I am trying to use an HTML button to call a JavaScript function.

Here's the code:

<input type="button" value="Capacity Chart" onclick="CapacityChart();">

It doesn't seem to work correctly though. Is there a better way to do this?

Here is the link:http://projectpath.ideapeoplesite.com/bendel/toolscalculators.html click on the capacity tab in the bottom left section. The button should generate an alert if the values are not changed and should produce a chart if you enter values.

  • 7
    please define "doesn't seem to work correctly". what error(s) are you getting when you click it? Dec 22 '09 at 15:59
  • The button works in IE8, but not FF 3.5 due to a JavaScript error (see Jeff's answer) Dec 22 '09 at 16:46
  • 1
    Yeah, turns out document.all is a nonstandard IE thing; updated my answer with a suggested alternative.
    – Jeff
    Dec 22 '09 at 16:50
  • @paper1337, @Jeff: The function still doesn't achieve the desired effect in IE8, so even swapping document.all for document.getElementById won't fix it.
    – Andy E
    Dec 22 '09 at 19:48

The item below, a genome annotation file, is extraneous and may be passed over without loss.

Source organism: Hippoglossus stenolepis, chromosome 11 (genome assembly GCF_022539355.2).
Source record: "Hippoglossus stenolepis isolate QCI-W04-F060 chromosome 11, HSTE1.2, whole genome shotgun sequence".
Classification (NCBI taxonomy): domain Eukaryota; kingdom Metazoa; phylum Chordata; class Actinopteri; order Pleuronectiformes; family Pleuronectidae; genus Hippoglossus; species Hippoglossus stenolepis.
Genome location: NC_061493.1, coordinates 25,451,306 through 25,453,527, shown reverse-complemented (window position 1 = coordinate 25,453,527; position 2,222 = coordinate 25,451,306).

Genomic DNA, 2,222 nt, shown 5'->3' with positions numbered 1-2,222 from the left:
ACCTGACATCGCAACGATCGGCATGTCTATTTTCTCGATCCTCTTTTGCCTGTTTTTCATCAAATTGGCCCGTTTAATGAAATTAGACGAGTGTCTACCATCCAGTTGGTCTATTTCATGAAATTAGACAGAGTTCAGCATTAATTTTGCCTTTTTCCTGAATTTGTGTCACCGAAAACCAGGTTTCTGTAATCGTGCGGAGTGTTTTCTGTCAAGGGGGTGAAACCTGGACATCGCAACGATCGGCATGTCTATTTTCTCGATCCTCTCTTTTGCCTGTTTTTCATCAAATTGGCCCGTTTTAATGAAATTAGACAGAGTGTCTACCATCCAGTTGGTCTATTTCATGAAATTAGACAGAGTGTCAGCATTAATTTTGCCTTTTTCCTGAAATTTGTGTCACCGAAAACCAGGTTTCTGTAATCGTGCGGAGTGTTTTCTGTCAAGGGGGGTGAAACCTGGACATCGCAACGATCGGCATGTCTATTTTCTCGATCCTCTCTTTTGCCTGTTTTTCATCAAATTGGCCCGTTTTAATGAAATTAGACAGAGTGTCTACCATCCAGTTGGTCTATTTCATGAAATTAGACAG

10 Answers 10


There are a few ways to handle events with HTML/DOM. There's no real right or wrong way but different ways are useful in different situations.

1: There's defining it in the HTML:

<input id="clickMe" type="button" value="clickme" onclick="doFunction();" />

2: There's adding it to the DOM property for the event in Javascript:

//- Using a function pointer:
document.getElementById("clickMe").onclick = doFunction;

//- Using an anonymous function:
document.getElementById("clickMe").onclick = function () { alert('hello!'); };

3: And there's attaching a function to the event handler using Javascript:

var el = document.getElementById("clickMe");
if (el.addEventListener)
    el.addEventListener("click", doFunction, false);
else if (el.attachEvent)
    el.attachEvent('onclick', doFunction);

Both the second and third methods allow for inline/anonymous functions and both must be declared after the element has been parsed from the document. The first method isn't valid XHTML because the onclick attribute isn't in the XHTML specification.

The 1st and 2nd methods are mutually exclusive, meaning using one (the 2nd) will override the other (the 1st). The 3rd method will allow you to attach as many functions as you like to the same event handler, even if the 1st or 2nd method has been used too.

Most likely, the problem lies somewhere in your CapacityChart() function. After visiting your link and running your script, the CapacityChart() function runs and the two popups are opened (one is closed as per the script). Where you have the following line: